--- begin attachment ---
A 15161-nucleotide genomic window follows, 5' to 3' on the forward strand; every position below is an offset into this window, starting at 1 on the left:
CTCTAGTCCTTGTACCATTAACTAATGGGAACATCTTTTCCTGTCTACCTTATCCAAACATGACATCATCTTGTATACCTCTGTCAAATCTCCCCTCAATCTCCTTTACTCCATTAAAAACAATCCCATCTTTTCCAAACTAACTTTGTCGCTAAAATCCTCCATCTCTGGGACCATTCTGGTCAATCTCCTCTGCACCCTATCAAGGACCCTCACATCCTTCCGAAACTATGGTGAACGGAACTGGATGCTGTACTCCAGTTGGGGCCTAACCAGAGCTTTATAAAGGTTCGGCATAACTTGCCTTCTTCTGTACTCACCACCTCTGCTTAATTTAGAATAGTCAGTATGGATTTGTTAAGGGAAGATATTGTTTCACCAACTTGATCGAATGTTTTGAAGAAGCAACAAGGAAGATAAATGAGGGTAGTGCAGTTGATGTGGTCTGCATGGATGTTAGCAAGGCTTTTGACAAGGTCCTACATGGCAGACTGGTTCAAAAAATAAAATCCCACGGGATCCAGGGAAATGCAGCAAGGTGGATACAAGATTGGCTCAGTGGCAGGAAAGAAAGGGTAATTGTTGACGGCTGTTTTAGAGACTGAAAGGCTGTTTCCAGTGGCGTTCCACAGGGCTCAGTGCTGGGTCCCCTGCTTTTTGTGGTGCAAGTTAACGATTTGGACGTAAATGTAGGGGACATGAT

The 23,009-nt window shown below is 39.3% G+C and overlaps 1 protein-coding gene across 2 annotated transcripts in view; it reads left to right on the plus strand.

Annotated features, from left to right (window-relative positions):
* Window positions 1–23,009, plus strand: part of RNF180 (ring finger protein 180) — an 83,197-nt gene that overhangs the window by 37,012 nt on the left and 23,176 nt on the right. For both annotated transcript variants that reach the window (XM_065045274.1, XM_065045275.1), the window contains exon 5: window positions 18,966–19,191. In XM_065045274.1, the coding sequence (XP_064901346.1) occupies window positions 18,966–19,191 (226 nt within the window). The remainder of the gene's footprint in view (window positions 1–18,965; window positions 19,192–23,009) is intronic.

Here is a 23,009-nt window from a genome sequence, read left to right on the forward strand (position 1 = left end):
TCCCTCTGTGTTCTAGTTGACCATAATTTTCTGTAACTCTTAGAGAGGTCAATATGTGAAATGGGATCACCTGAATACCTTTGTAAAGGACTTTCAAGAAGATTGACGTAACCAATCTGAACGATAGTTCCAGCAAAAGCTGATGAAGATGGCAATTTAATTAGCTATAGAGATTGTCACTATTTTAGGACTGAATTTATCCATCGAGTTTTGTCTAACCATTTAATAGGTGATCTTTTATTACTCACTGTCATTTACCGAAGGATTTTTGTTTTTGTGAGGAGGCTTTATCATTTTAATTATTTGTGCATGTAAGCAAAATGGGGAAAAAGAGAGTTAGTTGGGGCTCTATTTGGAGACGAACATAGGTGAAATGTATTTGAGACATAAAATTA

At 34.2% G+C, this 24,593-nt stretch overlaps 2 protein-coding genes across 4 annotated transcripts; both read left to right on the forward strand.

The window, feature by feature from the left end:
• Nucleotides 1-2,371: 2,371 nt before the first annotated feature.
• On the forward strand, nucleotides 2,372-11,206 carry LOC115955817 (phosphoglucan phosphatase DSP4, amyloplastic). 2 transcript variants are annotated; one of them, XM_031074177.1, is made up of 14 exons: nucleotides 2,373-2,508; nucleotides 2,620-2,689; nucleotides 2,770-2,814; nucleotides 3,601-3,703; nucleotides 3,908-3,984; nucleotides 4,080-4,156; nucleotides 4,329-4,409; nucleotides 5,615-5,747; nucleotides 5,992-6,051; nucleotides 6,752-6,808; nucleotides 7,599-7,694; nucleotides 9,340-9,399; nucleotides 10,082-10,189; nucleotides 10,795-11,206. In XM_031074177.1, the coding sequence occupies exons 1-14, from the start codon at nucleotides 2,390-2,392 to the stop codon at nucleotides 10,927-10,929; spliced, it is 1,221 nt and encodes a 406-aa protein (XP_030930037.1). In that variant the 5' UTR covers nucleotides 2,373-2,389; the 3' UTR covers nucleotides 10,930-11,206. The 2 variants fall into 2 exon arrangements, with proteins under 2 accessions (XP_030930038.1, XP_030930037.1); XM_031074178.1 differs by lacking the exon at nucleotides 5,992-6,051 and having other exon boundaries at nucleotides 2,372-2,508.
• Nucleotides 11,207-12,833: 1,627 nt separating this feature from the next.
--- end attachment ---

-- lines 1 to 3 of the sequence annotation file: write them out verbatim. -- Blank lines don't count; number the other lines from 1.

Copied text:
A 15161-nucleotide genomic window follows, 5' to 3' on the forward strand; every position below is an offset into this window, starting at 1 on the left:
CTCTAGTCCTTGTACCATTAACTAATGGGAACATCTTTTCCTGTCTACCTTATCCAAACATGACATCATCTTGTATACCTCTGTCAAATCTCCCCTCAATCTCCTTTACTCCATTAAAAACAATCCCATCTTTTCCAAACTAACTTTGTCGCTAAAATCCTCCATCTCTGGGACCATTCTGGTCAATCTCCTCTGCACCCTATCAAGGACCCTCACATCCTTCCGAAACTATGGTGAACGGAACTGGATGCTGTACTCCAGTTGGGGCCTAACCAGAGCTTTATAAAGGTTCGGCATAACTTGCCTTCTTCTGTACTCACCACCTCTGCTTAATTTAGAATAGTCAGTATGGATTTGTTAAGGGAAGATATTGTTTCACCAACTTGATCGAATGTTTTGAAGAAGCAACAAGGAAGATAAATGAGGGTAGTGCAGTTGATGTGGTCTGCATGGATGTTAGCAAGGCTTTTGACAAGGTCCTACATGGCAGACTGGTTCAAAAAATAAAATCCCACGGGATCCAGGGAAATGCAGCAAGGTGGATACAAGATTGGCTCAGTGGCAGGAAAGAAAGGGTAATTGTTGACGGCTGTTTTAGAGACTGAAAGGCTGTTTCCAGTGGCGTTCCACAGGGCTCAGTGCTGGGTCCCCTGCTTTTTGTGGTGCAAGTTAACGATTTGGACGTAAATGTAGGGGACATGAT

The 23,009-nt window shown below is 39.3% G+C and overlaps 1 protein-coding gene across 2 annotated transcripts in view; it reads left to right on the plus strand.